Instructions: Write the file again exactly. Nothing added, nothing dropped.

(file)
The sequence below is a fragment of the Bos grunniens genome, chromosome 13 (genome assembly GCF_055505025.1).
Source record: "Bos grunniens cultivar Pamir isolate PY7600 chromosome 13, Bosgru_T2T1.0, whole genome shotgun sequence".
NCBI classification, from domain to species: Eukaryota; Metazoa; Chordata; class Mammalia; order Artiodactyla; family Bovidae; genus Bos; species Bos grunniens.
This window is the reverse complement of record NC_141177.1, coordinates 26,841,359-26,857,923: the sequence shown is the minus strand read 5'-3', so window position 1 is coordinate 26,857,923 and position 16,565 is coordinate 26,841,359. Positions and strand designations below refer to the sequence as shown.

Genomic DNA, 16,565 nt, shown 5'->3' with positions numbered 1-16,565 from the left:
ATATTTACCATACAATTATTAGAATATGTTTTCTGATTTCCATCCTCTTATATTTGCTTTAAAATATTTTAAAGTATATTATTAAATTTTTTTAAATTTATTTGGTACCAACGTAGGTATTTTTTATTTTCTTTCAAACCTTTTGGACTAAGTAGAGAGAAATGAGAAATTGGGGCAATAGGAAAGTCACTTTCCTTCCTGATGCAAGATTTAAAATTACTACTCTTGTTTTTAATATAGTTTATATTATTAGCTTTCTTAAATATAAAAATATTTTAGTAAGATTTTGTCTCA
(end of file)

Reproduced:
The sequence below is a fragment of the Bos grunniens genome, chromosome 13 (genome assembly GCF_055505025.1).
Source record: "Bos grunniens cultivar Pamir isolate PY7600 chromosome 13, Bosgru_T2T1.0, whole genome shotgun sequence".
NCBI classification, from domain to species: Eukaryota; Metazoa; Chordata; class Mammalia; order Artiodactyla; family Bovidae; genus Bos; species Bos grunniens.
This window is the reverse complement of record NC_141177.1, coordinates 26,841,359-26,857,923: the sequence shown is the minus strand read 5'-3', so window position 1 is coordinate 26,857,923 and position 16,565 is coordinate 26,841,359. Positions and strand designations below refer to the sequence as shown.

Genomic DNA, 16,565 nt, shown 5'->3' with positions numbered 1-16,565 from the left:
ATATTTACCATACAATTATTAGAATATGTTTTCTGATTTCCATCCTCTTATATTTGCTTTAAAATATTTTAAAGTATATTATTAAATTTTTTTAAATTTATTTGGTACCAACGTAGGTATTTTTTATTTTCTTTCAAACCTTTTGGACTAAGTAGAGAGAAATGAGAAATTGGGGCAATAGGAAAGTCACTTTCCTTCCTGATGCAAGATTTAAAATTACTACTCTTGTTTTTAATATAGTTTATATTATTAGCTTTCTTAAATATAAAAATATTTTAGTAAGATTTTGTCTCA